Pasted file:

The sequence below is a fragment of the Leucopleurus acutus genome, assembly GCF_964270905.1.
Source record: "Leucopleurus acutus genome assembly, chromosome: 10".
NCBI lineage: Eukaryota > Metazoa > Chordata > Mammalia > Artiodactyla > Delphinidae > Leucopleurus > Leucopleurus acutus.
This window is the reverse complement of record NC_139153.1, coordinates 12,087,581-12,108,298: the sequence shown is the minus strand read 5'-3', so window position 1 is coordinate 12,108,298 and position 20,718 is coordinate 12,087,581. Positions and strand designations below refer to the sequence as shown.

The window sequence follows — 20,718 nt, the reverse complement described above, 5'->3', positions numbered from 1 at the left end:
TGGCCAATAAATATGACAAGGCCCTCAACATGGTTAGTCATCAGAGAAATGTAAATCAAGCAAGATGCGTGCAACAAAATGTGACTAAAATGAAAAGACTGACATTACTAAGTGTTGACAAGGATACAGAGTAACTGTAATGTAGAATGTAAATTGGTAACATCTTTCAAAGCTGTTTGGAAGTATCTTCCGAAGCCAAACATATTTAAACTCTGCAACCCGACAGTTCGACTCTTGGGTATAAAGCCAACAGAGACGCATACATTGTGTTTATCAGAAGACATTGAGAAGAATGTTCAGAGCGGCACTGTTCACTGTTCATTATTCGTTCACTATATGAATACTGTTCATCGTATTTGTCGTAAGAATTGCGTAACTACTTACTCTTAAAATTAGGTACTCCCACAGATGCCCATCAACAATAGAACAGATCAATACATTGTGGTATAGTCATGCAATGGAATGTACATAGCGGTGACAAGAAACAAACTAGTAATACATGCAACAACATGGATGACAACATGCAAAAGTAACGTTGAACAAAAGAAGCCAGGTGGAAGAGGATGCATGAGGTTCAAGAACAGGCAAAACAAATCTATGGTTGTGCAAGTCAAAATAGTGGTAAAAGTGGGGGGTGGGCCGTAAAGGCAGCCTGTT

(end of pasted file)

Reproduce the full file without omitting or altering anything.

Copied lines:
The sequence below is a fragment of the Leucopleurus acutus genome, assembly GCF_964270905.1.
Source record: "Leucopleurus acutus genome assembly, chromosome: 10".
NCBI lineage: Eukaryota > Metazoa > Chordata > Mammalia > Artiodactyla > Delphinidae > Leucopleurus > Leucopleurus acutus.
This window is the reverse complement of record NC_139153.1, coordinates 12,087,581-12,108,298: the sequence shown is the minus strand read 5'-3', so window position 1 is coordinate 12,108,298 and position 20,718 is coordinate 12,087,581. Positions and strand designations below refer to the sequence as shown.

The window sequence follows — 20,718 nt, the reverse complement described above, 5'->3', positions numbered from 1 at the left end:
TGGCCAATAAATATGACAAGGCCCTCAACATGGTTAGTCATCAGAGAAATGTAAATCAAGCAAGATGCGTGCAACAAAATGTGACTAAAATGAAAAGACTGACATTACTAAGTGTTGACAAGGATACAGAGTAACTGTAATGTAGAATGTAAATTGGTAACATCTTTCAAAGCTGTTTGGAAGTATCTTCCGAAGCCAAACATATTTAAACTCTGCAACCCGACAGTTCGACTCTTGGGTATAAAGCCAACAGAGACGCATACATTGTGTTTATCAGAAGACATTGAGAAGAATGTTCAGAGCGGCACTGTTCACTGTTCATTATTCGTTCACTATATGAATACTGTTCATCGTATTTGTCGTAAGAATTGCGTAACTACTTACTCTTAAAATTAGGTACTCCCACAGATGCCCATCAACAATAGAACAGATCAATACATTGTGGTATAGTCATGCAATGGAATGTACATAGCGGTGACAAGAAACAAACTAGTAATACATGCAACAACATGGATGACAACATGCAAAAGTAACGTTGAACAAAAGAAGCCAGGTGGAAGAGGATGCATGAGGTTCAAGAACAGGCAAAACAAATCTATGGTTGTGCAAGTCAAAATAGTGGTAAAAGTGGGGGGTGGGCCGTAAAGGCAGCCTGTT